Demand for yet another Dr. Dolittle movie is admittedly low, but the fun, funny and visually rich Dolittle justifies its existence to a surprising degree.
Directed by Stephen Gaghan (Syriana; Gold), the family-friendly period adventure gets off to a strong start with beautiful opening animation that, on its own, would be an Academy Award nominee for Best Animated Short Film.
The sequence efficiently sets up Dr. John Dolittle (Robert Downey Jr.), his rise to prominence as a veterinarian who can speak to animals and his descent into seclusion. Dolittle’s economical storytelling likewise establishes the conflict that pulls him back into society — one involving a deathly ill queen (Jessie Buckley, Wild Rose), a nefarious plot to usurp the throne and the threat of him losing his home if she croaks.
Though the arc of tween Tommy Stubbins (Harry Collett, Dunkirk) as a reluctant Dr. Dolittle’s apprentice, tagging along on the perilous voyage to obtain a mythical antidote, is a weak addition, it works as a means of shaking the vet from his hermit ways and more firmly reconnecting him with the human world.
In that relationship and elsewhere, Dolittle appears headed toward disaster but saves face nearly every time. Never is this threat more apparent than in the film’s depiction of Dr. Dolittle communicating with a range of animals in their own languages. Rather than sticking with subtitled grunts and clicks and hoots — a mind-numbing proposition — Gaghan quickly shifts to fully English cross-species communications and never looks back, allowing the film’s humor, thrills and slick CGI to take full control.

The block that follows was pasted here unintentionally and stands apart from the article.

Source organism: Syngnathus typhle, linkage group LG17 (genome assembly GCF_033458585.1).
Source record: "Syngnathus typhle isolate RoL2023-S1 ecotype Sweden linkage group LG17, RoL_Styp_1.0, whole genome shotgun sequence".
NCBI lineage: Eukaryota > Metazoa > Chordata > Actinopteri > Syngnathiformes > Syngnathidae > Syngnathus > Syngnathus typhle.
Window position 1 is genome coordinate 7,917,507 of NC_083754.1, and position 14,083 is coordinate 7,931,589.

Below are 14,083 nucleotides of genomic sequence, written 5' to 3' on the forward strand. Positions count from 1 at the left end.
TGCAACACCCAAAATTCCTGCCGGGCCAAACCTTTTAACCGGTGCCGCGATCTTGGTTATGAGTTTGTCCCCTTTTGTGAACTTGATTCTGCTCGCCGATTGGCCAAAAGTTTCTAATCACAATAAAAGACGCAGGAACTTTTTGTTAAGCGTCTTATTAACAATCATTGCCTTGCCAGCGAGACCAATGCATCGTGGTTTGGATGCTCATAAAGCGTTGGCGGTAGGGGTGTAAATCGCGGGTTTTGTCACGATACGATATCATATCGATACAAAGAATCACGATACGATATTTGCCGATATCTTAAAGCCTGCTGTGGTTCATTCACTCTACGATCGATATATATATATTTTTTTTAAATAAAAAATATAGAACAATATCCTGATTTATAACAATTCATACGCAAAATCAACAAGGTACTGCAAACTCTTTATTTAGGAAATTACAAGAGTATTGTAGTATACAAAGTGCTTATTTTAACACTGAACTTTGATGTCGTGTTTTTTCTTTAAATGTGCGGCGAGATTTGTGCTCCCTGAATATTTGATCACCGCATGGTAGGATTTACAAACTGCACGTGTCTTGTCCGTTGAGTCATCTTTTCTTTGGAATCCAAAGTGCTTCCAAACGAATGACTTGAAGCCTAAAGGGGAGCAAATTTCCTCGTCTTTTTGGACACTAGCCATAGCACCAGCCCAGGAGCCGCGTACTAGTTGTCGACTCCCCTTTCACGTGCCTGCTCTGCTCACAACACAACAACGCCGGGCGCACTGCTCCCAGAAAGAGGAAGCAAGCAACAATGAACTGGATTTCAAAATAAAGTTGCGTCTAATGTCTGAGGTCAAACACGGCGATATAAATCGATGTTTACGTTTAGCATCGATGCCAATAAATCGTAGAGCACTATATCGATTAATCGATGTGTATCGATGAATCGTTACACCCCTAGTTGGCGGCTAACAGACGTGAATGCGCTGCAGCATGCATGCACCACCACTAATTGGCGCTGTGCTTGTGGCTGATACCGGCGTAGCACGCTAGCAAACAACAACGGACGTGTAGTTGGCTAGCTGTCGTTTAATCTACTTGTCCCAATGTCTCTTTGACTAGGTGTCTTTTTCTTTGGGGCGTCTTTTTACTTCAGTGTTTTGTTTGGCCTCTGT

After months of seeing shoddy animal special effects in the film’s trailers, the final products are shockingly polished and elevated by a Who’s Who of vocal talent, each of whom earns a share of laughs. Emma Thompson classes up the joint as parrot narrator Poly, and Craig Robinson is a riot as revenge-minded squirrel Kevin, but Jason Mantzoukas is arguably the funniest of the bunch as clumsy, lovesick dragonfly James, who’s tasked with missions beyond his capabilities, yet performs admirably.
Furthermore, Kumail Nanjiani atones for his previous voicing of an animated entity — the miserable Men in Black: International — as neurotic ostrich Plimpton, while cheeky human turns by Jim Broadbent, Michael Sheen and Antonio Banderas fortify the film’s flesh-and-blood legitimacy.
With the above creatures and more operating in comic harmony, the main weakness plaguing Gaghan’s script (with writing assists from “How I Met Your Mother” scribes Dan Gregor and Doug Mand) is an excess of potty humor — but it’s a PG-rated family film with talking animals, so butt/fart jokes are to be expected.
Still, for every blocked colon, there’s a hilarious, rattled octopus witness who squeaks, “Snitches get stitches,” making the juvenile yuks easily forgivable.